Johnson’s double-double guides No. 3 Moon past Penn Hills in Class 5A semifinals

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Tuesday, February 26, 2019 | 11:52 PM


Two years ago, a star basketball player transferred home to Moon, reunited with his childhood friends and led the Tigers’ run to the WPIAL finals.

Now comes the sequel.

Seven months after switching schools, Donovan Johnson is following the same script. The 6-foot-6 junior scored 20 points and grabbed 14 rebounds Tuesday night as third-seeded Moon defeated second-seeded Penn Hills, 59-46, in a WPIAL Class 5A semifinal at North Hills.

Johnson — who drew a Xavier offer last week and whose brother plays for North Carolina — transferred home last summer. He accompanied Our Lady of the Sacred Heart to the WPIAL finals the past two years making this year’s his third straight trip to the championship.

“It’s awesome,” Johnson said. “It’s a great feeling to be back with the kids I grew up with playing basketball. I can’t speak highly enough of them and them just accepting me back. I can’t wait to go back to the Pete.”

Moon (23-1) faces top-seeded Mars in the Class 5A final at 9 p.m. Friday at Petersen Events Center.

The championship appearance is the second in three years for Moon, which won the Class 5A title in 2017 behind then-senior Jarrod Simmons. Like Simmons’ did that year, Johnson’s arrival now has lifted everyone’s expectations.

“He cares about winning and he cares about his teammates,” Moon coach Adam Kaufman said. “One thing I love about him is he’s harder on himself than I’ll ever be on him. He really wants to be great and you can see that.”

Johnson went 3 for 6 from beyond the 3-point arc in the first half Tuesday as Moon built a 16-point halftime lead. All three of his 3s came during a dominant 24-2 run.

But the Tigers also relied on a disruptive defense that forced 23 turnovers and held high-scoring Penn Hills to a season-low 46 points. Penn Hills had averaged almost 72 points per game and only twice was held below 60 all season.

Key was a Tigers’ backcourt that features 6-2 Jioni Smith, 6-foot Connor Ryan and 5-11 Austin Ryan — three seniors who also contributed to the 2017 championship run.

“I think our lack of experience showed,” said Penn Hills coach Dan DeRose, who returned little from last year’s lineup that won the WPIAL Class 6A title. “Their senior leadership, their togetherness clicked a lot better than ours. I’ve got one kid with (playoff) experience. That whole team does.”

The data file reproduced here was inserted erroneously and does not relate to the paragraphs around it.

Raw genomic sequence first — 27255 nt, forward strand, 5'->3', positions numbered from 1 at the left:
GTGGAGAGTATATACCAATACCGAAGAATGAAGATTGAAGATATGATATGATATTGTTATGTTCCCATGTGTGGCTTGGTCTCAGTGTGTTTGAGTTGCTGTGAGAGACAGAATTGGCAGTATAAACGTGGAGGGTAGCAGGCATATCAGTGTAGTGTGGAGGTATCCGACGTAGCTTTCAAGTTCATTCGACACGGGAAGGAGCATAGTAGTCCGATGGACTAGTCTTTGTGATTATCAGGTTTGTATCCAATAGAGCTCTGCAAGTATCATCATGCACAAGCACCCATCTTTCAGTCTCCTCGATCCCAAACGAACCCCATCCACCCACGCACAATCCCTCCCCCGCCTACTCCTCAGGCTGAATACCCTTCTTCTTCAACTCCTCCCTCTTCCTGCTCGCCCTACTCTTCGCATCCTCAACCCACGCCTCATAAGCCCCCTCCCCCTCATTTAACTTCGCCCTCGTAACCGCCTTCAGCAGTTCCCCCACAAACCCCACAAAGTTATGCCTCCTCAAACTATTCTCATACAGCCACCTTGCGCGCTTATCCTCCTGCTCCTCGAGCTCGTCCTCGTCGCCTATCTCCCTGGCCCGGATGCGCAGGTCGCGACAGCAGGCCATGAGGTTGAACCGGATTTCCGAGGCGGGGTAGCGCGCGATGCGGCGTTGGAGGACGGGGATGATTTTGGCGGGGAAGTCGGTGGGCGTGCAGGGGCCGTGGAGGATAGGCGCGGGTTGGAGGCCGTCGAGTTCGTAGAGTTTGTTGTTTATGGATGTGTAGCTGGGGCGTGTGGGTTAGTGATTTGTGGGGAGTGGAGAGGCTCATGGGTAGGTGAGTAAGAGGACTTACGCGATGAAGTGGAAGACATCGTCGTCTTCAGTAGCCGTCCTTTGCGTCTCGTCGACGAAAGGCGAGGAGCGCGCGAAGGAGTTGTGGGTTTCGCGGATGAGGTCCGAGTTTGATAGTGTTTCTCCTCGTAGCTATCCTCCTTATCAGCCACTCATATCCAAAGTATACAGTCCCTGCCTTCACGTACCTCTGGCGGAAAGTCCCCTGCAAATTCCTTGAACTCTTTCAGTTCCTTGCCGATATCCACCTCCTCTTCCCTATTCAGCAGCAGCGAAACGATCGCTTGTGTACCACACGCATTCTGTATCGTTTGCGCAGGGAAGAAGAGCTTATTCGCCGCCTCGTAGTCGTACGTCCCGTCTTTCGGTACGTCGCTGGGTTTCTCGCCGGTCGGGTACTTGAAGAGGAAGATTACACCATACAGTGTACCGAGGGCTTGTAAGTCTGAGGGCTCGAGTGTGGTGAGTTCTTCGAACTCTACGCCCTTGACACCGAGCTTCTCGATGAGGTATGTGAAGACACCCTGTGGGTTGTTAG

Moon is holding opponents to 46.3 points per game, best in the WPIAL.

Kaufman is a defensive-minded coach who has led a few stingy teams in the past, including a tall Montour team that reached the state finals in 2012. This lineup ranks right there with them, Kaufman said, just without that exceptional size.

“These guys are different,” Kaufman said. “They’re a little quicker and a little shiftier. Austin and Connor and Jioni got their hands on so many balls tonight — guys driving to the rim — with just active hands. That’s not something that you coach. That’s just them being good players and making natural plays.”

Connor Ryan added 13 points for Moon, which went 7 for 13 from 3-point range in the first half. Five different Tigers made at least one 3-pointer before half.

Ed Daniels led Penn Hills (20-4) with 13 points — all in the second half — and Tyree Spencer added 12. The Indians went 18 for 43 from the field and 1 for 6 from the arc.

DeRose thought the game’s physical style — and lack of whistles — hurt his team, which likes to work the ball inside.

“I keep getting: ‘We’re letting them play at both ends of the floor,’ and it can’t happen that way,” DeRose said. “Because if one team is just shooting 3s, and all we’re doing is throwing it inside, then it’s a disadvantage if you’re just letting us play.”

Moon led 16-10 after the first quarter and 32-16 at half. The Tigers’ lead peaked at 21 points midway through the third on a 3-pointer by Austin Ryan.

Penn Hills responded with an 11-0 run, upped its pressure and pulled within 10 points late in the third behind Daniels, but couldn’t get any closer.

“With them more than anything, your offense has to help your defense,” Kaufman said. “They score a lot with trapping and pressing and speeding up pace. I thought we did a pretty good job of that for the most part.”

DeRose said he wasn’t surprised to see Moon in the finals. As he motivated his Penn Hills players this season, he often held up Moon as a measuring stick.

“I threw Moon in their face all year, April to summer to fall,” DeRose said. “I thought that was the team to beat this year in 5A, and that was before Johnson transferred.”

Chris Harlan is a Tribune-Review Staff Writer. You can contact Chris by email at [email protected] or via Twitter .

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